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"Zone Forced Air - Condensate Plumbing"


Summary: When your AC runs, water condenses on the cool coils in the blower unit and have to be either run to a floor drain or be plumbed to drip or flow outside your home. Although, one would think this plumbing would not require maintenance it does periodically.


Background: When your AC is running, the coils in the blower get cold and water in the form of humdity present in the return duct work condensates on the coils and runs down to a tray that has a pipe connected to it. The purpose of this pipe is to route condensate to either a floor drain or to a location outside your home. On a hot humid day, an AC unit can condense gallons of water. Additionally, if a natural gas furnace is installed in your blower unit, it can be of the condensing type where water is extracted from the duct return air and again must be routed away from the blower unit.

In the image below, the condensate line out of the AC coil unit is shown.

In the image below, the black box in the lower, right corner, is the condensate from the natural gas furnace. As seen, its output is connected to the same pipe coming from the AC condensate line.

Hidden in this image but in the black section just above the huge white pipe is what is known as a "P Trap". The piece of pipe is shaped in such a way as to form a water barrier to any insects that might try to crawl up your condensate line and make a home in your blower unit.

In the image below, the condensate line is shown being run away from the blower unit where it eventually penetrates a brick wall and simply drips out on the outside of the house.


Maintenance? It is just pipes right so what is there to maintain??? Well, if for whatever reason, the condensate plumbing gets clogged, water will eventually leak down the inside of your blower unit and either into a collection pan installed there, or slowly but surely down to the inside of your finished home, ruining ceiling and perhaps walls. If there is a collection pan and the pan has a float valve on it, once the water level gets to a certain height, the blower unit will shut down and not allow a restart until all the water in the collection pan has been removed. Also note that some condensate float valves are installed in the actual condensate pipe and if the pipe is clogged, will shut down the blower unit and outside compressor. So what to maintain?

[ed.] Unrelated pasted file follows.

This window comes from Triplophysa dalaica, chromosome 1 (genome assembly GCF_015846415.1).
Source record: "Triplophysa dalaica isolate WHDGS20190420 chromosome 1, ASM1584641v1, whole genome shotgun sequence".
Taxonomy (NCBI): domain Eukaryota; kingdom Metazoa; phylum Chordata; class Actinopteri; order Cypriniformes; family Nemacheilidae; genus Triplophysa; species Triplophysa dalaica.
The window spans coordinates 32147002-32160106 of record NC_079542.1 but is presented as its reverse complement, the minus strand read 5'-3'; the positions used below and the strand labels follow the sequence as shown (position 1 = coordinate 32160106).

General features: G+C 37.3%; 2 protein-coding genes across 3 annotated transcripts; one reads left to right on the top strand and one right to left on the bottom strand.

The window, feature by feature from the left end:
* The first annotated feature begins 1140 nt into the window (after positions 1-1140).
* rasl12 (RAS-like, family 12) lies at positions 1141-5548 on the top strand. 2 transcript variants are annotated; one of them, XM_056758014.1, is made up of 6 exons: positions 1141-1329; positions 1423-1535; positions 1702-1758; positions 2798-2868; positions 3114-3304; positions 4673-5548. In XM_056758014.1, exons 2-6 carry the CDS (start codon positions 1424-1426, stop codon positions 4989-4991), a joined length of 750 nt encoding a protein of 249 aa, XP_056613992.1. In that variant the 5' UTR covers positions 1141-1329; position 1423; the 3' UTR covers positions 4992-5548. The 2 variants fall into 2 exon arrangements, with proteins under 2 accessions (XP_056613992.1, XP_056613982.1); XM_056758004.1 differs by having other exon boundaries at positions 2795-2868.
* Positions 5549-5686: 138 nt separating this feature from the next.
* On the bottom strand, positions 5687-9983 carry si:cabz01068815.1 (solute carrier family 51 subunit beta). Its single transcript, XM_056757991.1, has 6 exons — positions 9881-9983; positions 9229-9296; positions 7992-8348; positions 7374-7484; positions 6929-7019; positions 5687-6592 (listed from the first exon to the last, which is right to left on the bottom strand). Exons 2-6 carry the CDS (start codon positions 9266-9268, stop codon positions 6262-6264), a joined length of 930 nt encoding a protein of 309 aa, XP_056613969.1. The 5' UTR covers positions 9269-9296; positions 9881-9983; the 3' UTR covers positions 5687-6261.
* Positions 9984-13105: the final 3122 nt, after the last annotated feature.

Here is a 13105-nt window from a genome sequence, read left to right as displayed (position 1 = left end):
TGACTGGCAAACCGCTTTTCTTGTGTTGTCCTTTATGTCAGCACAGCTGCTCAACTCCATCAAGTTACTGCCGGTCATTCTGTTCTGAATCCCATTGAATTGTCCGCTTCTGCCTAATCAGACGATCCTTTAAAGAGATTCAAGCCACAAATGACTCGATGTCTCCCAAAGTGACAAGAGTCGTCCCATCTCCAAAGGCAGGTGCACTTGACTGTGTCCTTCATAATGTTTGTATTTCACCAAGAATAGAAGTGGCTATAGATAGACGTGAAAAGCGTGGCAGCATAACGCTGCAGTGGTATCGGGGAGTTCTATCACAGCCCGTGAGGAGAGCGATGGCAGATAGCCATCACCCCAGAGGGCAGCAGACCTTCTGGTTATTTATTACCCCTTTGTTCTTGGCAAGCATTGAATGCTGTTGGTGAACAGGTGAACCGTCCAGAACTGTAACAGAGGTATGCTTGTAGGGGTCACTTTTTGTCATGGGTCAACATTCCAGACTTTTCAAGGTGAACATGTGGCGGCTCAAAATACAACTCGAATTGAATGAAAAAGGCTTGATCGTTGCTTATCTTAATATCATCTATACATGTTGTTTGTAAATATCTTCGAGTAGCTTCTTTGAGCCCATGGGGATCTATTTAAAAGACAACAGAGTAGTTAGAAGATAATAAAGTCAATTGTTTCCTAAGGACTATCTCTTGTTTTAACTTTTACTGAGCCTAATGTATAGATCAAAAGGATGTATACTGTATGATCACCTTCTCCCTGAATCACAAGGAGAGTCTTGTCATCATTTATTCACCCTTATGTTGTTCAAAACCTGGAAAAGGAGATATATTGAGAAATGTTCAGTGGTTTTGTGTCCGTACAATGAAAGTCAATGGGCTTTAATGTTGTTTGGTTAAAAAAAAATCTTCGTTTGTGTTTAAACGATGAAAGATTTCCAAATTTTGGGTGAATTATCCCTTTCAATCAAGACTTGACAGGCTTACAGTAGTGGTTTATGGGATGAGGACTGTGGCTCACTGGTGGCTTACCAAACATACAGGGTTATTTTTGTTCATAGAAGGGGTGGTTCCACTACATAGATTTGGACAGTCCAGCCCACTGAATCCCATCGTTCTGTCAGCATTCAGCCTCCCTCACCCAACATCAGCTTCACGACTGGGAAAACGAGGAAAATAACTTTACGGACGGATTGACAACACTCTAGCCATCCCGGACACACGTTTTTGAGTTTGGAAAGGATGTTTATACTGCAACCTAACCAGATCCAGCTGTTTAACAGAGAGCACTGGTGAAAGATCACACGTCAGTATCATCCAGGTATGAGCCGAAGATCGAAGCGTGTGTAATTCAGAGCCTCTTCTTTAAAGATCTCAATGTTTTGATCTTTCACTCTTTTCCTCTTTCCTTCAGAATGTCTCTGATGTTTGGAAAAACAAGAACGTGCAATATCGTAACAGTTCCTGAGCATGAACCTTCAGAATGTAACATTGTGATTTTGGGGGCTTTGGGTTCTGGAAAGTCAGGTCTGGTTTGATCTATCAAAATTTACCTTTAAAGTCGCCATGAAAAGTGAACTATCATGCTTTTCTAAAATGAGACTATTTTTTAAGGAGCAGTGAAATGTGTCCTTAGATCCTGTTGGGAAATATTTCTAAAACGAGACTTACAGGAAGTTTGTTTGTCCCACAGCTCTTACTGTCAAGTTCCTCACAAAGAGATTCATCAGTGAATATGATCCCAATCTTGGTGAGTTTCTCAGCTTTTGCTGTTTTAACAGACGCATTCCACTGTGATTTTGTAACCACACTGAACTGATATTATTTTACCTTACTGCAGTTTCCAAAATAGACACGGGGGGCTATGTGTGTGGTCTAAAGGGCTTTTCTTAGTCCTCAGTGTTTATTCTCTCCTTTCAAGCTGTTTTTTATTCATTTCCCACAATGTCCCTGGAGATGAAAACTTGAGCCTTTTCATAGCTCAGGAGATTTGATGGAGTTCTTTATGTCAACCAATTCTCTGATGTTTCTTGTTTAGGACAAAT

The condensate line can become clogged by mold or other debris (insect nest) and periodically, should be high pressure blown out followed by pouring liquid bleach down the line to kill any mold buildup.

In the image below, see the pipe sticking up off the condensate line with a cap on it? In my configuration, the cap is not glued to the pipe and can be removed. Once removed, an air compressor can be attached and the pile blown out. Also, at this point, liquid bleach can be powered down the pipe to kill mold.



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